when i became national civil rights chair. so it was his idea to do the book. he recruited me. i was honored he would share the by line with me. and it was the typical collaborative effort to we yelled at each other a lot and we agreed a lot, and we were really proud with what turned out. we recount in the book that in 1995, the adl met in chicago on the day that yitzhak rabin was assessing. i was at the podium when someone passed a note to abe and he got up and announced it. being cool i thought i would find out the latest news online for god the jerusalem post which had yesterday's newspaper with a little line at the top, and yitzhak rabin shot at a relative but how is it for hours and hours and hours. there was like no news.
last november we were in chicago again for the 100th anniversary of the adl when the attacks from gaza on issue. so many of them you may not remember this one but the attacks in gaza. ended everybody went to the blackberries, or the blueberries, or the ipads and we immediately have access. a lot has changed between 1995 and 2013. what happened at the adl is when a large staff that is with us. we have people whose very job it is come and thank god for this, they are devoted to this mission, they monitor the internet all the time, 24 subject or as jim would say 24/six in a jewish organization. [laughter] it's not, it's like the people who monitor kiddie porn. so they've got computers and they keep track to this extent they can of the major stuff going on. so the adl really is a leader in this effort and it's a great honor to be part of it.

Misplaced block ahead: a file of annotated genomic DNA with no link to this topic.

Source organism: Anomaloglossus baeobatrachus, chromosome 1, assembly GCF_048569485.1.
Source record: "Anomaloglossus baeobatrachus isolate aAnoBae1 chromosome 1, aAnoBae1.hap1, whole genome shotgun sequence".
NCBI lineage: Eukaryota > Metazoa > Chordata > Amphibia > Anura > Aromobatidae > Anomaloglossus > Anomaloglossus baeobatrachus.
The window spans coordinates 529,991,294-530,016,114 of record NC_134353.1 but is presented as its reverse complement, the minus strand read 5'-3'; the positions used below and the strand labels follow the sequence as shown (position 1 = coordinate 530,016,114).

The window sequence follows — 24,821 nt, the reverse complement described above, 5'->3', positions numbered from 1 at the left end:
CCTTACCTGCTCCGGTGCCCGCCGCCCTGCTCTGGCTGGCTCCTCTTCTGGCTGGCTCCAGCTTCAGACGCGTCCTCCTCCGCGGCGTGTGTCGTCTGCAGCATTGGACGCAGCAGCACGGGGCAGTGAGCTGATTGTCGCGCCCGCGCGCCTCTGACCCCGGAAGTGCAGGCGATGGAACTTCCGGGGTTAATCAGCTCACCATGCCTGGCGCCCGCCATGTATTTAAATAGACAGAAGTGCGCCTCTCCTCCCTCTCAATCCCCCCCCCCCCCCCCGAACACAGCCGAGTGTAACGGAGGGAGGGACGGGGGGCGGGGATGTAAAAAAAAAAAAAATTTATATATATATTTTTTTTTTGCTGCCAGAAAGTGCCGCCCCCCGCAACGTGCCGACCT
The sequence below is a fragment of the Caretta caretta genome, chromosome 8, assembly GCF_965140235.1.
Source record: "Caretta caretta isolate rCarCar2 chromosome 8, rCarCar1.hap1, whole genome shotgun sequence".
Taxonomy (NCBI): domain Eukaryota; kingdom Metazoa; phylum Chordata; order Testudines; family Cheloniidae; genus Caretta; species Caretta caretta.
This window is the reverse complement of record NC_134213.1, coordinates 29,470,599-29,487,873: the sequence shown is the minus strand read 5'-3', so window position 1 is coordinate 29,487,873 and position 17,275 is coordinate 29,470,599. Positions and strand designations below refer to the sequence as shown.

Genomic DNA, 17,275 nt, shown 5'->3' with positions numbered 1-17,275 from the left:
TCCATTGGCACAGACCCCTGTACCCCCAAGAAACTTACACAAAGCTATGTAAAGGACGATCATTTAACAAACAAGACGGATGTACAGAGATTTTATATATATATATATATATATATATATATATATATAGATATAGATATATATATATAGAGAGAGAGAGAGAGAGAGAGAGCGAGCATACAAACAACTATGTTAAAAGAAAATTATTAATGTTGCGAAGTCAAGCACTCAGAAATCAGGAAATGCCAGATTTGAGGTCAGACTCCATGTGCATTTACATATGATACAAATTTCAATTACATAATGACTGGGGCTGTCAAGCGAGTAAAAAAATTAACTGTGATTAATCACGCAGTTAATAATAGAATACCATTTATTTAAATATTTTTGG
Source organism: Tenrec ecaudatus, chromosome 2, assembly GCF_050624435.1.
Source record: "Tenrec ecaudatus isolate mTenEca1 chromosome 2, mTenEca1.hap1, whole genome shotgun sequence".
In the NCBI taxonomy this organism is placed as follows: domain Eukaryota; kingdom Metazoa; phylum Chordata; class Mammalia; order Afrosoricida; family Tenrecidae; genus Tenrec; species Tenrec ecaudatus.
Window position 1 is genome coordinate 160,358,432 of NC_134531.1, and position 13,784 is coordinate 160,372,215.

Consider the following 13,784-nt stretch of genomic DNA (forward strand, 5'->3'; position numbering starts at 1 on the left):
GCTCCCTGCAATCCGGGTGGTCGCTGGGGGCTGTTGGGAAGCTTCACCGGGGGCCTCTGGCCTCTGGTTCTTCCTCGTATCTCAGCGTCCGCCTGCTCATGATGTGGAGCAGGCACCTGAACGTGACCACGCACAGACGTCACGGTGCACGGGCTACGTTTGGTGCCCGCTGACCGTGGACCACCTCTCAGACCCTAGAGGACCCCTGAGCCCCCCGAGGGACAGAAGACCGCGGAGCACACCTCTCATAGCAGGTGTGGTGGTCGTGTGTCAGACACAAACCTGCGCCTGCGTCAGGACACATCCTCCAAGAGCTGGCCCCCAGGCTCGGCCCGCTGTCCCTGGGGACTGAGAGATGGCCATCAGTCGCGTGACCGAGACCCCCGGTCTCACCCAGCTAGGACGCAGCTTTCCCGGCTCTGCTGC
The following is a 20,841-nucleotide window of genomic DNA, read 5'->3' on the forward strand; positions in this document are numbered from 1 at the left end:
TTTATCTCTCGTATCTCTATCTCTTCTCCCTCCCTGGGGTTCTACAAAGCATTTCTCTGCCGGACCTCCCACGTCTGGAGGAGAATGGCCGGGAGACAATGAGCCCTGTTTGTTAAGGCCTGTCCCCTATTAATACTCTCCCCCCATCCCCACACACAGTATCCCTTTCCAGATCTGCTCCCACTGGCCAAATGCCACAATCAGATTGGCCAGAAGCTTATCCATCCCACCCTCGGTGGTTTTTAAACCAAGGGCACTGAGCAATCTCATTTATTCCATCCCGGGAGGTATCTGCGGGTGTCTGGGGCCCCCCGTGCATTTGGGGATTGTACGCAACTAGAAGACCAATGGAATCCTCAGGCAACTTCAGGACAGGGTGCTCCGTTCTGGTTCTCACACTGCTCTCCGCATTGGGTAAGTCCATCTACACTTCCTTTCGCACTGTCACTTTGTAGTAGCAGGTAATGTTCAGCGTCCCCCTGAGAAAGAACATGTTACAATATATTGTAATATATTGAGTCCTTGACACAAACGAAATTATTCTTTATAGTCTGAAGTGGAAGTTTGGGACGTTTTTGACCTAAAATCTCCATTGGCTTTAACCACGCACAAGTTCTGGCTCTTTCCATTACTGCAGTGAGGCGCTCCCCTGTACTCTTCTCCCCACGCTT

>> i'm an artist and i've seen some artworks which, when they go after politicians on either side of the aisle or religion, i would call it hate speech but it's not speech. it's an image. do you have any comment about images? >> images can absolutely confident -- constitute hate speech. drawing lines between content doesn't make a lot of sense to me. facebook as a policy vacuum is excluded from its hate speech posted but if you dress something up like hate speech, that's exempt. that's not right. nor should our to be exempt it could be hateful. these politicians, they are in a special category where they're expected to take it a little bit more. it's interesting to compare our society with others but in britain there was a town council that actually filed suit, surface of ginkgo got it perfected in superior court in california to identify someone who tweeted something of
business to the politicians on the town council. if anybody tried to do that here you would laugh at them. that's acceptable. in britain they have these speech codes that even politicians are immune from criticism. here, i think criticism of politicians is our national sport. any other questions? speed and this is a pretty ill formed font, but i'm just taking your ideas and wondering if want to comment on how they would be extrapolated into a world where large portion of us may be wearing google last. i was in silicon valley last week and i were my first pair -- >> how was that? >> surprisingly easy. i was expecting it to be extremely distracting and it was very light weight and probably easier to learn to use than bifocals. and surprisingly convenient. but i'm just wondering how that
may play out if we really do get to the point where we are wearing the internet and we are wearing videocameras, and it's alarming to think of just how easy it is. i had to say is turn on video very quietly and -- >> if you by viral hate volume two -- [laughter] that's where we talk about that. that's any internet of things when your refrigerator starts cursing at you, right? yes, ma'am. >> since that richard -- that wretched fellow that pickets military -- >> the baptist church. spent i don't even -- gladly forgetting that fellow's name. anyway, legal within certain boundaries -- >> so says the supreme court, yes. >> so i'm wondering if, in general, how you would feel